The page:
To say that this isn't structural because it's (usually) not done on purpose by those in power who discriminate, and not part of some deliberate plan to disempower minorities misses the point.
There is an unfair burden. In order to disprove a large standing assumption that a certain minority group is inherently inferior – morally, intellectually, spiritually – some take it upon themselves to be better just to be equal. Even though it's not PC to say outloud in American society today that a race is inferior, it's not a stretch to say that many Americans still believe it. Those in the majority might not want to believe that a race is inferior, but when they see certain behavior on the street or see criminals on the news they have enough evidence that, in their minds, lends truth to the stereotypes. Therefore, some minorities try to overachieve in order to overcompensate.
This can have two effects. One, it puts an extraordinary stress on the overachiever, maybe even causing that person to snap. To a racist, this is just more proof that the race is inferior, because even the good ones go bad. If he or she screws up, it can’t just be a person making a mistake, it’s a black person doing it. If a white person screws up, it might be because of other signifiers, but whiteness is not one of them. The second effect is that some of the overachievers might go out of their way to denounce others of their race in order to fit in.
Might Steele be an example of this? I don’t know. I wouldn’t say this is in the same vein of Bill Cosby’s criticism. I sense that Cosby really cares about the plight of black people, even if he views it as largely their fault. Steele is more focused on an ideology. Since he advocates individualism, this is less about the plight of black people as a whole, which, categorically, is considered dehumanizing anyway, and probably more about the author himself. He doesn’t want to be judged for being black, but on his individual merits.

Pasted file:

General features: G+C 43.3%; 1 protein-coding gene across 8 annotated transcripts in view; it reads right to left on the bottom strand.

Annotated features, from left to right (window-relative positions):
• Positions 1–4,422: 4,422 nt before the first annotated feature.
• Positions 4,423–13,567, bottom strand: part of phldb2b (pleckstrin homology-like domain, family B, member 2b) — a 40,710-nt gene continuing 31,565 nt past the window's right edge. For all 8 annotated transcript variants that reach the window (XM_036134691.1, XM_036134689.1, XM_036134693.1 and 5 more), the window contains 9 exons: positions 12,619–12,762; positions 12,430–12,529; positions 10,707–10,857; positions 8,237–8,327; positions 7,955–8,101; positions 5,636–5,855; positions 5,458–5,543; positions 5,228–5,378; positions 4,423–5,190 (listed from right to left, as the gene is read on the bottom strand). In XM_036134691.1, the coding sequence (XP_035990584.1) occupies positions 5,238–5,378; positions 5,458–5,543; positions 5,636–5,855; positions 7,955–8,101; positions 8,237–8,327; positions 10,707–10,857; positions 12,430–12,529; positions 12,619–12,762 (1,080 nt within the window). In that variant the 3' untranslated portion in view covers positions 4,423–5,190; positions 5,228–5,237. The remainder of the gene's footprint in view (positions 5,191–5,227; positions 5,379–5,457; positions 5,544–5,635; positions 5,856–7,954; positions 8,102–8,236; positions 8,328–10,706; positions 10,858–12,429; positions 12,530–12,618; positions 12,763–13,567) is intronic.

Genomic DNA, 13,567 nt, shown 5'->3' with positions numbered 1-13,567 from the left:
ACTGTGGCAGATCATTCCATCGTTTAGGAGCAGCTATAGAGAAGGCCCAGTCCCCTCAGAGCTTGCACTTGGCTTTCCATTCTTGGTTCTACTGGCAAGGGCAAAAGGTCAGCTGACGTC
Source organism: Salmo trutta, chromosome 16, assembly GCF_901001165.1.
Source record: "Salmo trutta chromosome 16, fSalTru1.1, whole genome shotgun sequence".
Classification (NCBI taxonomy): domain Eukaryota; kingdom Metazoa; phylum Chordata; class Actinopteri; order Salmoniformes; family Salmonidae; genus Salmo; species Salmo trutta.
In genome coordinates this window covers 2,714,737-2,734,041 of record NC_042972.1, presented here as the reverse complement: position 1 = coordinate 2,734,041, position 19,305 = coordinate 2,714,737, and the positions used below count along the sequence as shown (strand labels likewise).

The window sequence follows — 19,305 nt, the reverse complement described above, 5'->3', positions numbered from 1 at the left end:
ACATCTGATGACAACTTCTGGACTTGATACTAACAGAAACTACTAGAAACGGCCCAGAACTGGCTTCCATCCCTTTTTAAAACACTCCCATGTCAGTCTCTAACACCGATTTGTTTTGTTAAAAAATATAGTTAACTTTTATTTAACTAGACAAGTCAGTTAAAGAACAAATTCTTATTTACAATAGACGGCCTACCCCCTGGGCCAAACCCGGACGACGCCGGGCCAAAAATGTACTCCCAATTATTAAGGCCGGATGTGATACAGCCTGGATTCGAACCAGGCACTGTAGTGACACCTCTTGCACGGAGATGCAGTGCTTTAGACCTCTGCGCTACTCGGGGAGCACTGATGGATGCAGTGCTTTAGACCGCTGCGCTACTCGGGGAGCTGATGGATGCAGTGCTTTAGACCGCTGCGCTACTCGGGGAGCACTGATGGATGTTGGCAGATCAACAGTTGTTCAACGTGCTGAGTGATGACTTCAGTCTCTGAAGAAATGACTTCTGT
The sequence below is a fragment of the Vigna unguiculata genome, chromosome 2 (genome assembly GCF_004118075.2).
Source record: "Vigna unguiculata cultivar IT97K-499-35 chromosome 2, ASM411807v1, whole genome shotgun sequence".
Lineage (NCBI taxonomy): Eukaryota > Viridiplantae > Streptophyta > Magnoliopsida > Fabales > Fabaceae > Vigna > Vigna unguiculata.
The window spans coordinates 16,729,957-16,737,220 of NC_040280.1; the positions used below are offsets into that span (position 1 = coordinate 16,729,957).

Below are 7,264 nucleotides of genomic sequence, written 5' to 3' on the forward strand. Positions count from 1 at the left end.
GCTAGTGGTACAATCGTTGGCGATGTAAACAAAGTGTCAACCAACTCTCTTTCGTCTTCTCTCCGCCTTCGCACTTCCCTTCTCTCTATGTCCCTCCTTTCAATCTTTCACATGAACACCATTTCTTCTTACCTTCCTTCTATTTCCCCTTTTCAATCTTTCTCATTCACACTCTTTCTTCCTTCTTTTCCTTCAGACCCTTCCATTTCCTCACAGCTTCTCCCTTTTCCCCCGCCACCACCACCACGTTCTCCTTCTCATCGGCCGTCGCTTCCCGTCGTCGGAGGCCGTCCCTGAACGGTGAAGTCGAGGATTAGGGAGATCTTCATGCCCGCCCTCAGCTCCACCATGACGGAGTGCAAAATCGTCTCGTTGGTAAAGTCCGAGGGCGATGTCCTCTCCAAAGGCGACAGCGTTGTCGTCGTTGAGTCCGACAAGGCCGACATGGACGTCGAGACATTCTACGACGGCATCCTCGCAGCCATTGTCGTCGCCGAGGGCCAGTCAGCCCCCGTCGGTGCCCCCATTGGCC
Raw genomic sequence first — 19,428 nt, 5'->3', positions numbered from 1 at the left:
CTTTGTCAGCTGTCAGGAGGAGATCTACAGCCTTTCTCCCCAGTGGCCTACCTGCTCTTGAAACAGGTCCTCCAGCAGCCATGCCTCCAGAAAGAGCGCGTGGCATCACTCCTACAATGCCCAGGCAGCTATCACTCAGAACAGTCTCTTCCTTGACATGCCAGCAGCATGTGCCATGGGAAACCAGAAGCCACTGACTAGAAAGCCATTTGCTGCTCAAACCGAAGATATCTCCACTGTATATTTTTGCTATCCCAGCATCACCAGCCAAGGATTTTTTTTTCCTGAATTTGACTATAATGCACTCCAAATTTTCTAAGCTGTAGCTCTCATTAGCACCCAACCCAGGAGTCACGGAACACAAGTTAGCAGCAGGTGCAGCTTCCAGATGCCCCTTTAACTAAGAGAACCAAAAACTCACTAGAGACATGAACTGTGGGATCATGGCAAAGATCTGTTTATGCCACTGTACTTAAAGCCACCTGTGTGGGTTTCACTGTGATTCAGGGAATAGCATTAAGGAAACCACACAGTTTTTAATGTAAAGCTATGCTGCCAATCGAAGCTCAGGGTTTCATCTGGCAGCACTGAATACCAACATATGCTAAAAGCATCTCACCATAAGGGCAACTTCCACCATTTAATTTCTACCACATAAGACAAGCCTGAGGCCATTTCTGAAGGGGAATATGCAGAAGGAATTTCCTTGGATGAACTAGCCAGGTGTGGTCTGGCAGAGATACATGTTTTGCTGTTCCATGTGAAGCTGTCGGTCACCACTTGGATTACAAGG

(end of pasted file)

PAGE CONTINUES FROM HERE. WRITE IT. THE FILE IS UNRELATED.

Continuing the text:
I think that's fair, everyone has a right to be respected as an individual. The great Dr. Martin Luther King Jr. also believed in meritocracy. But Dr. King also pulled no punches when criticizing the realities of structural racism, poverty, and even American imperialism. He may have had ties to the Communist Party USA, and was considered a threat not only to racists but to the greater power structure. He was investigated by the FBI, and some members of his family even believe that they had a hand in his murder.
However, I think "guilt-politics" can only go so far. I happen to think reparations for slavery are a very bad idea, even if well-intended. It is true that many in power today got there because of a legacy of family advantages, benefitting from both racism and colonialism. Even some conservatives admit that much. But individuals today should not take credit or blame for the sins of their ancestors or the injustices experienced by them. Instead, the focus should be on real instances of systemic racism that still exists, whether de facto segregation, racial profiling, or voter fraud and intimidation. I’m on the fence with affirmative action. If universities are required to eliminate it, then I think they should also eliminate family legacies.
While Will's commentary makes some fair points, in the hands of some this line of reasoning serves another purpose. It’s like when white people say “I’m not racist because I have a black friend.” It’s easier to shame black people as a whole if you hide behind a black person who agrees with you.